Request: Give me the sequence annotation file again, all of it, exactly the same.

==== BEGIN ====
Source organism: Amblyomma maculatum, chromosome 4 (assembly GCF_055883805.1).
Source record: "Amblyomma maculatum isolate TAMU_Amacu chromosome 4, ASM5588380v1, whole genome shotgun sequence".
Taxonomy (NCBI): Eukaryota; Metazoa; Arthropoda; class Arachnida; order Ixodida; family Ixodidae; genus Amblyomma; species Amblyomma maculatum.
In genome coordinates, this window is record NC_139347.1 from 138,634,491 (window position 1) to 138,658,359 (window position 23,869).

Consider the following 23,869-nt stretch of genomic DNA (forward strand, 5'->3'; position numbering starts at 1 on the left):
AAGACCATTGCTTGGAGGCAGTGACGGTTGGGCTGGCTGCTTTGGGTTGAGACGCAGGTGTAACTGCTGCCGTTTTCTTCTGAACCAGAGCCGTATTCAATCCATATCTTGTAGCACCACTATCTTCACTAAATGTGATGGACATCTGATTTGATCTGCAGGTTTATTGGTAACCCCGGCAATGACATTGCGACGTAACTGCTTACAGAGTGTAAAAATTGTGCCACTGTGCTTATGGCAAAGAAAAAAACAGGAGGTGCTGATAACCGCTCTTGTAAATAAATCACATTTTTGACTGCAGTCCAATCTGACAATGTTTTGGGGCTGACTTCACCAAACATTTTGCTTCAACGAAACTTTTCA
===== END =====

Source organism: Amblyomma maculatum, chromosome 4 (assembly GCF_055883805.1).
Source record: "Amblyomma maculatum isolate TAMU_Amacu chromosome 4, ASM5588380v1, whole genome shotgun sequence".
Taxonomy (NCBI): Eukaryota; Metazoa; Arthropoda; class Arachnida; order Ixodida; family Ixodidae; genus Amblyomma; species Amblyomma maculatum.
In genome coordinates, this window is record NC_139347.1 from 138,634,491 (window position 1) to 138,658,359 (window position 23,869).

Consider the following 23,869-nt stretch of genomic DNA (forward strand, 5'->3'; position numbering starts at 1 on the left):
AAGACCATTGCTTGGAGGCAGTGACGGTTGGGCTGGCTGCTTTGGGTTGAGACGCAGGTGTAACTGCTGCCGTTTTCTTCTGAACCAGAGCCGTATTCAATCCATATCTTGTAGCACCACTATCTTCACTAAATGTGATGGACATCTGATTTGATCTGCAGGTTTATTGGTAACCCCGGCAATGACATTGCGACGTAACTGCTTACAGAGTGTAAAAATTGTGCCACTGTGCTTATGGCAAAGAAAAAAACAGGAGGTGCTGATAACCGCTCTTGTAAATAAATCACATTTTTGACTGCAGTCCAATCTGACAATGTTTTGGGGCTGACTTCACCAAACATTTTGCTTCAACGAAACTTTTCA